5 Geo. J. Int'l Aff. 27 (2004)
Russian Pipelines - Back to the Future

handle is hein.journals/geojaf5 and id is 35 raw text is: Pipe Dreams?

Russian Pipelines
Back to the Future?
Edward C. Chow

In Soviet mythology, the health of the country's economy,
national power, and influence in the world are directly linked
to the performance of its oil and gas industry. It is ironic,
then, that peak oil and gas production in the U.S.S.R. was
reached in the late 1980s just as economic collapse brought
political disintegration. At the time, the Soviet Union was the
biggest oil producer in the world, generating 12 million bar-
rels per day, II million in Russia alone. Peak consumption at
this time was over 8 million barrels per day in the Soviet Union
and 5 million barrels per day in Russia. Considerable volumes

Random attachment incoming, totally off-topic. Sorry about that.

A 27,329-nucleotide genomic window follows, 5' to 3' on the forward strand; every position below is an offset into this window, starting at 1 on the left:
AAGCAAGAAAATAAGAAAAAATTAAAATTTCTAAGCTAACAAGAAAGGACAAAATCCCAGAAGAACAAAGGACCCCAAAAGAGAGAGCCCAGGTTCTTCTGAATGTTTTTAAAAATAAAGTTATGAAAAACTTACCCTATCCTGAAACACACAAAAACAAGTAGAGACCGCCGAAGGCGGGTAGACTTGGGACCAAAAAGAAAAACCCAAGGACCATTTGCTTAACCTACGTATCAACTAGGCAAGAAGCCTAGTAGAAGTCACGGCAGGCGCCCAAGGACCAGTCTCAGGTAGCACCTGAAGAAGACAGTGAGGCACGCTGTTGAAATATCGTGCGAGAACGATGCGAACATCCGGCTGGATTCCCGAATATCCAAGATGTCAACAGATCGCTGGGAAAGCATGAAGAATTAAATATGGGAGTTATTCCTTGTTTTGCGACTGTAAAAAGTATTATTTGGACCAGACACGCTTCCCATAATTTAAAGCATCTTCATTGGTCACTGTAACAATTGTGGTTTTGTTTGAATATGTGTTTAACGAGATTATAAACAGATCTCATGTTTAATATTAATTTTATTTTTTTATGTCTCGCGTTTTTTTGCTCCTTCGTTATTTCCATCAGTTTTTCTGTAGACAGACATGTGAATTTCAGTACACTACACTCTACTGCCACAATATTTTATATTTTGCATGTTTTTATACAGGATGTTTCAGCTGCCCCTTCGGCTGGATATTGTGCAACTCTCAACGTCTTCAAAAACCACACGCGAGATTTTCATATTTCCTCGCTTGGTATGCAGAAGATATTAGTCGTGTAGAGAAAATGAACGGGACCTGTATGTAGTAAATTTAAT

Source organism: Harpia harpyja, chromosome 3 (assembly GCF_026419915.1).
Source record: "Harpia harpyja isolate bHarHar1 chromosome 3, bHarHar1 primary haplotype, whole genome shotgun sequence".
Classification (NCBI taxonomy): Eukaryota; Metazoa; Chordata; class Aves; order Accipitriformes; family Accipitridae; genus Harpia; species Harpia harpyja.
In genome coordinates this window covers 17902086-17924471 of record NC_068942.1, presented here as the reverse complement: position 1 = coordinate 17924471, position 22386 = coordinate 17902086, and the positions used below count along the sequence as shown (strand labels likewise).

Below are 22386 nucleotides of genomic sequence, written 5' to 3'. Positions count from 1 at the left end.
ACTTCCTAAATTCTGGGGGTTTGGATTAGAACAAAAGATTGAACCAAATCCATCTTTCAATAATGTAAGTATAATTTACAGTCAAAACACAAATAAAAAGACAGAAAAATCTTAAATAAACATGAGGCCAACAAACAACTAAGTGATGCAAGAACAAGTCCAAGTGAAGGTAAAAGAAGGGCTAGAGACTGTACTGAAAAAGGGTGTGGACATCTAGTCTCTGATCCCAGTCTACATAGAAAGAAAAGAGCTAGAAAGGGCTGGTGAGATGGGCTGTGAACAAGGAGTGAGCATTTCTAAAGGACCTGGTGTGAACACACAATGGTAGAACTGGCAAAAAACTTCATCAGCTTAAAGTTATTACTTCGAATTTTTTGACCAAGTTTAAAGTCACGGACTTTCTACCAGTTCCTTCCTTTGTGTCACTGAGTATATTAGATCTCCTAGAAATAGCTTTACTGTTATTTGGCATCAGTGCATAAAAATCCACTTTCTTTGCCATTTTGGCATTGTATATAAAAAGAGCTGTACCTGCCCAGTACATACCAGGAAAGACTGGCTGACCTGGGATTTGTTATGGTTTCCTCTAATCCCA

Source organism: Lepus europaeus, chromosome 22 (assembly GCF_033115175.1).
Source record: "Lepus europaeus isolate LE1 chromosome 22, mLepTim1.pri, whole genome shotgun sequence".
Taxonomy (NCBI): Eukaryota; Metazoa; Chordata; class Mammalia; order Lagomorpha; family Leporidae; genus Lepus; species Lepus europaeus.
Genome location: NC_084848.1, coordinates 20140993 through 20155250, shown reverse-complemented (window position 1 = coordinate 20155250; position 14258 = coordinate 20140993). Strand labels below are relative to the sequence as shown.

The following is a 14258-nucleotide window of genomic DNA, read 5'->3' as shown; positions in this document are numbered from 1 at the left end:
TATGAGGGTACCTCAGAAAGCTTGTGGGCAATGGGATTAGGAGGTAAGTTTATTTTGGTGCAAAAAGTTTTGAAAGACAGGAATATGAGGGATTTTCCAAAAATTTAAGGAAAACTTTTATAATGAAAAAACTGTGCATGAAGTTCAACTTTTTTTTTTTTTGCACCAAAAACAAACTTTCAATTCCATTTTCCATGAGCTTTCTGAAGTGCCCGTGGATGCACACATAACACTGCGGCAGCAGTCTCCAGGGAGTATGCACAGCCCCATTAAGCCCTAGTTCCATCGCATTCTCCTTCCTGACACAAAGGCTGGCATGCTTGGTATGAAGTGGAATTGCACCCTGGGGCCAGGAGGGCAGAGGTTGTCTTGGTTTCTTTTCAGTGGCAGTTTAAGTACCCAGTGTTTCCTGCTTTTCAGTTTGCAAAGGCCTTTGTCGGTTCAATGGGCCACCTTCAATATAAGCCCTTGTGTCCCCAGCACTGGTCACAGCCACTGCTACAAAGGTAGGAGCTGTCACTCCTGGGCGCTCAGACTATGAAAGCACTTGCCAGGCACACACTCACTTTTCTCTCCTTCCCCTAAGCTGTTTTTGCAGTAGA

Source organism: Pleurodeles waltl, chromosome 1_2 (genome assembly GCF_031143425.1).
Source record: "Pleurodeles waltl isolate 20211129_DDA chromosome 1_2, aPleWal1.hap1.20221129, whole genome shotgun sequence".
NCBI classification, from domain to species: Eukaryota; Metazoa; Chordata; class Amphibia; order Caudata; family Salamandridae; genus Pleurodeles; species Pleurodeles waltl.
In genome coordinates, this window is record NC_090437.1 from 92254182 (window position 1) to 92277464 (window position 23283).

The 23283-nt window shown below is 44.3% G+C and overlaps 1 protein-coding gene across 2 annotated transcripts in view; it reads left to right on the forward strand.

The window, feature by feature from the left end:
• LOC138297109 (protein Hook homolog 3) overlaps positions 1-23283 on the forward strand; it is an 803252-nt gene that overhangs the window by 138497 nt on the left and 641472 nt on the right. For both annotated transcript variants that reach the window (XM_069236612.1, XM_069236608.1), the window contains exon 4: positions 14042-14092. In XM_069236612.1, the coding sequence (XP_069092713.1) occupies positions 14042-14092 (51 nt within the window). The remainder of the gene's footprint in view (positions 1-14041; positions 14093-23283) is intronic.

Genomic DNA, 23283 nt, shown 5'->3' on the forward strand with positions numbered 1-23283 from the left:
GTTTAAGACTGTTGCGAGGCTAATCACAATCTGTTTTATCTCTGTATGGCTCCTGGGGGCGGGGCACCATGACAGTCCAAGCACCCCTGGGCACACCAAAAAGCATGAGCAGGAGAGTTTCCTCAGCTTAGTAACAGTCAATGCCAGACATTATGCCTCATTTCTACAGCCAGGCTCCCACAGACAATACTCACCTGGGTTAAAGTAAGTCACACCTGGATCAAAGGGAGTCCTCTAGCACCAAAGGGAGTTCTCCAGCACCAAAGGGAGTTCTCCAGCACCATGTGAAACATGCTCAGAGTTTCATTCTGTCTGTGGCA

of crude oil and petroleum products were exported by the
Soviet Union, first to other countries in the Eastern Bloc, and
then approximately 3 million barrels per day to those outside
of the Comecon.' Oil and gas were part of the important
barter trade in the Communist block and provided economic
leverage for Russia in maintaining cohesion of the sphere.
Moreover, they served as principal sources of hard currency
and geopolitical assets in the Soviet Union's relationship with
the outside world.
Given the remote location of many Russian production
fields, pipelines have always played a critical role in transporting
oil and gas. The construction of a vast system of pipelines was
often cited as a crowning achievement of the Soviet oil and gas

Edward C. Chow is
Visiting Scholar at the
Carnegie Endowsment
for International
Peace.

Winter/Spring 2004 [27]

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